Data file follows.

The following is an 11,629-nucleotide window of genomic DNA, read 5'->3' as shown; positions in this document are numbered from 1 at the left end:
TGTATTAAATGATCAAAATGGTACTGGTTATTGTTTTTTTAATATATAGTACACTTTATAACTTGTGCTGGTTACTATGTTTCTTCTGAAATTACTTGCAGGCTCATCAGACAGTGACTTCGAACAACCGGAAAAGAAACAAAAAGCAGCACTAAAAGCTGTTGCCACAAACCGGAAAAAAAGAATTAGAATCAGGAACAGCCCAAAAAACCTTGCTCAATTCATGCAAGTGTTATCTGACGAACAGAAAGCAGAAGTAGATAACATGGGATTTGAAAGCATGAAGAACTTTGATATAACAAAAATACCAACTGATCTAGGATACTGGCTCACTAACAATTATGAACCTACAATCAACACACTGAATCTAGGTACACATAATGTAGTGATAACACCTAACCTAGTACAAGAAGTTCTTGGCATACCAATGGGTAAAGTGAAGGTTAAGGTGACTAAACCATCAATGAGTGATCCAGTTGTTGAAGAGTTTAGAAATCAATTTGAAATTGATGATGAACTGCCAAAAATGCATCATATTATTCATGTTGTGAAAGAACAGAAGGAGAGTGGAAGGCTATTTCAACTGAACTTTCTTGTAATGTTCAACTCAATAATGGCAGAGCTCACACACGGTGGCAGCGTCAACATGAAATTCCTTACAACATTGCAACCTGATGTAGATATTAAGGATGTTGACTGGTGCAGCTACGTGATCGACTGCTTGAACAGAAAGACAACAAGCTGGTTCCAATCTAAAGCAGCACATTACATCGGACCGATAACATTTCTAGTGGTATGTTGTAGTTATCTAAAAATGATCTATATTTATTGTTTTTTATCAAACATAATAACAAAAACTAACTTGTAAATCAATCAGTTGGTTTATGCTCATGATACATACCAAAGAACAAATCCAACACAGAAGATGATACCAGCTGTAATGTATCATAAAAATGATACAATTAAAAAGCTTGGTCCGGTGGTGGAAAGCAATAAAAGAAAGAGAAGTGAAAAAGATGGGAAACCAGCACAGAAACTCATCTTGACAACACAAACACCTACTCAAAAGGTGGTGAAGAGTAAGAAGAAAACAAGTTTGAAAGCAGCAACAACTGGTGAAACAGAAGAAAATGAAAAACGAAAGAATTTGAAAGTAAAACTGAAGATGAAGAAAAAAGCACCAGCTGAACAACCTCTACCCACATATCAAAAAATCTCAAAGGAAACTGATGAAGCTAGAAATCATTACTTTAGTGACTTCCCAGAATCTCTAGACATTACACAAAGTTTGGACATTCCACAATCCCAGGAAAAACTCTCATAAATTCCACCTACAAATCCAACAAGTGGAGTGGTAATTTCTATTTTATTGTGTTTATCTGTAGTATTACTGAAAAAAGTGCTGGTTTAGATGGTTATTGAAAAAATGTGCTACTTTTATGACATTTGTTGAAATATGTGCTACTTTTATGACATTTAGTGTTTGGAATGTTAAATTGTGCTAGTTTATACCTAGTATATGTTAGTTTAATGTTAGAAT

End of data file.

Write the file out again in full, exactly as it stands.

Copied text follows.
The following is an 11,629-nucleotide window of genomic DNA, read 5'->3' as shown; positions in this document are numbered from 1 at the left end:
TGTATTAAATGATCAAAATGGTACTGGTTATTGTTTTTTTAATATATAGTACACTTTATAACTTGTGCTGGTTACTATGTTTCTTCTGAAATTACTTGCAGGCTCATCAGACAGTGACTTCGAACAACCGGAAAAGAAACAAAAAGCAGCACTAAAAGCTGTTGCCACAAACCGGAAAAAAAGAATTAGAATCAGGAACAGCCCAAAAAACCTTGCTCAATTCATGCAAGTGTTATCTGACGAACAGAAAGCAGAAGTAGATAACATGGGATTTGAAAGCATGAAGAACTTTGATATAACAAAAATACCAACTGATCTAGGATACTGGCTCACTAACAATTATGAACCTACAATCAACACACTGAATCTAGGTACACATAATGTAGTGATAACACCTAACCTAGTACAAGAAGTTCTTGGCATACCAATGGGTAAAGTGAAGGTTAAGGTGACTAAACCATCAATGAGTGATCCAGTTGTTGAAGAGTTTAGAAATCAATTTGAAATTGATGATGAACTGCCAAAAATGCATCATATTATTCATGTTGTGAAAGAACAGAAGGAGAGTGGAAGGCTATTTCAACTGAACTTTCTTGTAATGTTCAACTCAATAATGGCAGAGCTCACACACGGTGGCAGCGTCAACATGAAATTCCTTACAACATTGCAACCTGATGTAGATATTAAGGATGTTGACTGGTGCAGCTACGTGATCGACTGCTTGAACAGAAAGACAACAAGCTGGTTCCAATCTAAAGCAGCACATTACATCGGACCGATAACATTTCTAGTGGTATGTTGTAGTTATCTAAAAATGATCTATATTTATTGTTTTTTATCAAACATAATAACAAAAACTAACTTGTAAATCAATCAGTTGGTTTATGCTCATGATACATACCAAAGAACAAATCCAACACAGAAGATGATACCAGCTGTAATGTATCATAAAAATGATACAATTAAAAAGCTTGGTCCGGTGGTGGAAAGCAATAAAAGAAAGAGAAGTGAAAAAGATGGGAAACCAGCACAGAAACTCATCTTGACAACACAAACACCTACTCAAAAGGTGGTGAAGAGTAAGAAGAAAACAAGTTTGAAAGCAGCAACAACTGGTGAAACAGAAGAAAATGAAAAACGAAAGAATTTGAAAGTAAAACTGAAGATGAAGAAAAAAGCACCAGCTGAACAACCTCTACCCACATATCAAAAAATCTCAAAGGAAACTGATGAAGCTAGAAATCATTACTTTAGTGACTTCCCAGAATCTCTAGACATTACACAAAGTTTGGACATTCCACAATCCCAGGAAAAACTCTCATAAATTCCACCTACAAATCCAACAAGTGGAGTGGTAATTTCTATTTTATTGTGTTTATCTGTAGTATTACTGAAAAAAGTGCTGGTTTAGATGGTTATTGAAAAAATGTGCTACTTTTATGACATTTGTTGAAATATGTGCTACTTTTATGACATTTAGTGTTTGGAATGTTAAATTGTGCTAGTTTATACCTAGTATATGTTAGTTTAATGTTAGAAT